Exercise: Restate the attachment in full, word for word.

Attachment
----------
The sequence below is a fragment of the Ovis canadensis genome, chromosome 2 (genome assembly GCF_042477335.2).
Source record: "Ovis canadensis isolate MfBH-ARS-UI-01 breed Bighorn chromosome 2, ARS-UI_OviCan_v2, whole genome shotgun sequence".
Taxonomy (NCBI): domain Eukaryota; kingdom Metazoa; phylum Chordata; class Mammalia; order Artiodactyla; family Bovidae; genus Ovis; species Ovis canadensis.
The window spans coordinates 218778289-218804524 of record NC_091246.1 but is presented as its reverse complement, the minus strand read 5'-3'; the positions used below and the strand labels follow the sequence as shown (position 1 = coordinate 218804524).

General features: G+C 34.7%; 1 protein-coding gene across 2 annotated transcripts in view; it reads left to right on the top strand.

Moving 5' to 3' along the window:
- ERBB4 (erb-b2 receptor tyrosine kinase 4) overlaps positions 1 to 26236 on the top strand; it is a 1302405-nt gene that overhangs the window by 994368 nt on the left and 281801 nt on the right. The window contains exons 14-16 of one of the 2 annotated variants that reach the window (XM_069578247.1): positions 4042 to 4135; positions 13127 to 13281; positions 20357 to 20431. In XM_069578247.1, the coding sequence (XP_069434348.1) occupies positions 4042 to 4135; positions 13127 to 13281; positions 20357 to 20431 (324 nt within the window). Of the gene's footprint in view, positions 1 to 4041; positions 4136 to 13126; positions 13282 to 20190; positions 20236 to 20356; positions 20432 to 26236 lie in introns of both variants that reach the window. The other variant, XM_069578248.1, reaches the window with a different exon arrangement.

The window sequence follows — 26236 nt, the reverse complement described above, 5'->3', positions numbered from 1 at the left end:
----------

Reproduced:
The sequence below is a fragment of the Ovis canadensis genome, chromosome 2 (genome assembly GCF_042477335.2).
Source record: "Ovis canadensis isolate MfBH-ARS-UI-01 breed Bighorn chromosome 2, ARS-UI_OviCan_v2, whole genome shotgun sequence".
Taxonomy (NCBI): domain Eukaryota; kingdom Metazoa; phylum Chordata; class Mammalia; order Artiodactyla; family Bovidae; genus Ovis; species Ovis canadensis.
The window spans coordinates 218778289-218804524 of record NC_091246.1 but is presented as its reverse complement, the minus strand read 5'-3'; the positions used below and the strand labels follow the sequence as shown (position 1 = coordinate 218804524).

General features: G+C 34.7%; 1 protein-coding gene across 2 annotated transcripts in view; it reads left to right on the top strand.

Moving 5' to 3' along the window:
- ERBB4 (erb-b2 receptor tyrosine kinase 4) overlaps positions 1 to 26236 on the top strand; it is a 1302405-nt gene that overhangs the window by 994368 nt on the left and 281801 nt on the right. The window contains exons 14-16 of one of the 2 annotated variants that reach the window (XM_069578247.1): positions 4042 to 4135; positions 13127 to 13281; positions 20357 to 20431. In XM_069578247.1, the coding sequence (XP_069434348.1) occupies positions 4042 to 4135; positions 13127 to 13281; positions 20357 to 20431 (324 nt within the window). Of the gene's footprint in view, positions 1 to 4041; positions 4136 to 13126; positions 13282 to 20190; positions 20236 to 20356; positions 20432 to 26236 lie in introns of both variants that reach the window. The other variant, XM_069578248.1, reaches the window with a different exon arrangement.

The window sequence follows — 26236 nt, the reverse complement described above, 5'->3', positions numbered from 1 at the left end: